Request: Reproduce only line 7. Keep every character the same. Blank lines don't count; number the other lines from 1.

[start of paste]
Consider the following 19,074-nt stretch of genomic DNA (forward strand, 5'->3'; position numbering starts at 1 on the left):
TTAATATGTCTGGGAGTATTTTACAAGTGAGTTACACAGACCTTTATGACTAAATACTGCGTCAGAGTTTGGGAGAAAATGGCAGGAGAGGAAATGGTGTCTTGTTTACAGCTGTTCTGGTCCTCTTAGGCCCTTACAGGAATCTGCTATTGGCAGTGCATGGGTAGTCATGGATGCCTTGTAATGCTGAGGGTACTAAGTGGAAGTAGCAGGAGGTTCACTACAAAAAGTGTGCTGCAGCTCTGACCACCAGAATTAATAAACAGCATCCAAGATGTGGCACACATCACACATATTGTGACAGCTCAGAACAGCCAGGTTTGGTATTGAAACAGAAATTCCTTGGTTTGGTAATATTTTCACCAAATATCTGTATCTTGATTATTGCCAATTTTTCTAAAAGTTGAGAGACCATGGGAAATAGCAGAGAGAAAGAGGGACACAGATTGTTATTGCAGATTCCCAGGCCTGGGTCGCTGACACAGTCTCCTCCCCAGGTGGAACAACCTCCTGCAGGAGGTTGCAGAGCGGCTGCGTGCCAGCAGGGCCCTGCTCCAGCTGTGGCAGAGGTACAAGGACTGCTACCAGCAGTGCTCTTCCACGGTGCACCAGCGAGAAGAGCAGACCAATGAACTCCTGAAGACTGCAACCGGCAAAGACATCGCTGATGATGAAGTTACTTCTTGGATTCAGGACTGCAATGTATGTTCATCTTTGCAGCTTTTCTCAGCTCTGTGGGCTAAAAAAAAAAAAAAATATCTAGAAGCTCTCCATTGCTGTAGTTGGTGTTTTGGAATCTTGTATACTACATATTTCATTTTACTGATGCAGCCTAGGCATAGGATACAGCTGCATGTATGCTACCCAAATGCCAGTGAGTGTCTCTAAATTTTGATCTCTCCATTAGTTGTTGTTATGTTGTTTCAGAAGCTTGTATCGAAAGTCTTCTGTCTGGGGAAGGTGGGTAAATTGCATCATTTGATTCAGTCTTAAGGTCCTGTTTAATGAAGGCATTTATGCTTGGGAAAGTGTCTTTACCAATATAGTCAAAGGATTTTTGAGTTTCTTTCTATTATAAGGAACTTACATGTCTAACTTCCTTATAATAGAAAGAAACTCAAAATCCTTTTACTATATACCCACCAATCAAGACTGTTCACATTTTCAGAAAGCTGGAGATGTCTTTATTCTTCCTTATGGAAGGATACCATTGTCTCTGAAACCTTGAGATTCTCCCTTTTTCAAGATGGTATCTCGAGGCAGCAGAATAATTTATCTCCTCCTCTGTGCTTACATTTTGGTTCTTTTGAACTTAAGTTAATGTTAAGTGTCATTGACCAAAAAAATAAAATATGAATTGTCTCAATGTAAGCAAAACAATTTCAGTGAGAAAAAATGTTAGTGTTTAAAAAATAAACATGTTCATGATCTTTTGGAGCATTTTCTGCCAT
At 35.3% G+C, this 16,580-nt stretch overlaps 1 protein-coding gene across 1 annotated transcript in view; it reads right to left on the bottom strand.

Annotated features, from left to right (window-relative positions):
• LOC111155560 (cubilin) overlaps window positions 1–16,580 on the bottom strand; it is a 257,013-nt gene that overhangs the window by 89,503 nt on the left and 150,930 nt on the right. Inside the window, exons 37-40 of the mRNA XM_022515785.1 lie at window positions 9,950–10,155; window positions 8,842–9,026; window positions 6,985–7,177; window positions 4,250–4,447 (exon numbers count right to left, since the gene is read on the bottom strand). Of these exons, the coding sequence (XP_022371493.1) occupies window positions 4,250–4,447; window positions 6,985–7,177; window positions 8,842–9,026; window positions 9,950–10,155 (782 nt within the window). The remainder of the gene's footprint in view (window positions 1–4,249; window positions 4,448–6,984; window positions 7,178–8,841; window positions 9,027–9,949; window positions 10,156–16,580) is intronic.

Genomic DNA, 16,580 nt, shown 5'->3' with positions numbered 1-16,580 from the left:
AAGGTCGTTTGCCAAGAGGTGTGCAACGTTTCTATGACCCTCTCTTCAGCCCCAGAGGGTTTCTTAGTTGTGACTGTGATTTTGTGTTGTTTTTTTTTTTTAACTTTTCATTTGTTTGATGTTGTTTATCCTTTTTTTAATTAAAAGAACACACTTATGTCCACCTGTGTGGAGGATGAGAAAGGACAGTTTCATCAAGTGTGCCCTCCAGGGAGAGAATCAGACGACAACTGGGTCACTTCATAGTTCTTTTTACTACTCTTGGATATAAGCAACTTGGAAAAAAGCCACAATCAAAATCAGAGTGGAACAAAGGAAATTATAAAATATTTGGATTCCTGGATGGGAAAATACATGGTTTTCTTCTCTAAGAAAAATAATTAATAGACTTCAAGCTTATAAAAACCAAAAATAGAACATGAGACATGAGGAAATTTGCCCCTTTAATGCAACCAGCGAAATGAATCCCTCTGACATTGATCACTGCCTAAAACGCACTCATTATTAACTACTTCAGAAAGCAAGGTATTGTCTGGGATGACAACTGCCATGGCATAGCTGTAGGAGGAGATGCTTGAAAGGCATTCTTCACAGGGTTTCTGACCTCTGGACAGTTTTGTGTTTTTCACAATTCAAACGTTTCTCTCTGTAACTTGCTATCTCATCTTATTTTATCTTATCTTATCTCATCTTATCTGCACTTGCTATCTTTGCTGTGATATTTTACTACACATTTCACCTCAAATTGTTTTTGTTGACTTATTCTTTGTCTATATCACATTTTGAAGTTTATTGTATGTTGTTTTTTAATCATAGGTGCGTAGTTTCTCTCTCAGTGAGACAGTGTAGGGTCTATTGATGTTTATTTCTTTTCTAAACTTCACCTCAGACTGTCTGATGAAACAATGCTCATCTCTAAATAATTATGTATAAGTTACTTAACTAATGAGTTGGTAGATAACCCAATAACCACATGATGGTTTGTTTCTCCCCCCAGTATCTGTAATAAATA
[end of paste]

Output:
AAGGTCGTTTGCCAAGAGGTGTGCAACGTTTCTATGACCCTCTCTTCAGCCCCAGAGGGTTTCTTAGTTGTGACTGTGATTTTGTGTTGTTTTTTTTTTTTAACTTTTCATTTGTTTGATGTTGTTTATCCTTTTTTTAATTAAAAGAACACACTTATGTCCACCTGTGTGGAGGATGAGAAAGGACAGTTTCATCAAGTGTGCCCTCCAGGGAGAGAATCAGACGACAACTGGGTCACTTCATAGTTCTTTTTACTACTCTTGGATATAAGCAACTTGGAAAAAAGCCACAATCAAAATCAGAGTGGAACAAAGGAAATTATAAAATATTTGGATTCCTGGATGGGAAAATACATGGTTTTCTTCTCTAAGAAAAATAATTAATAGACTTCAAGCTTATAAAAACCAAAAATAGAACATGAGACATGAGGAAATTTGCCCCTTTAATGCAACCAGCGAAATGAATCCCTCTGACATTGATCACTGCCTAAAACGCACTCATTATTAACTACTTCAGAAAGCAAGGTATTGTCTGGGATGACAACTGCCATGGCATAGCTGTAGGAGGAGATGCTTGAAAGGCATTCTTCACAGGGTTTCTGACCTCTGGACAGTTTTGTGTTTTTCACAATTCAAACGTTTCTCTCTGTAACTTGCTATCTCATCTTATTTTATCTTATCTTATCTCATCTTATCTGCACTTGCTATCTTTGCTGTGATATTTTACTACACATTTCACCTCAAATTGTTTTTGTTGACTTATTCTTTGTCTATATCACATTTTGAAGTTTATTGTATGTTGTTTTTTAATCATAGGTGCGTAGTTTCTCTCTCAGTGAGACAGTGTAGGGTCTATTGATGTTTATTTCTTTTCTAAACTTCACCTCAGACTGTCTGATGAAACAATGCTCATCTCTAAATAATTATGTATAAGTTACTTAACTAATGAGTTGGTAGATAACCCAATAACCACATGATGGTTTGTTTCTCCCCCCAGTATCTGTAATAAATA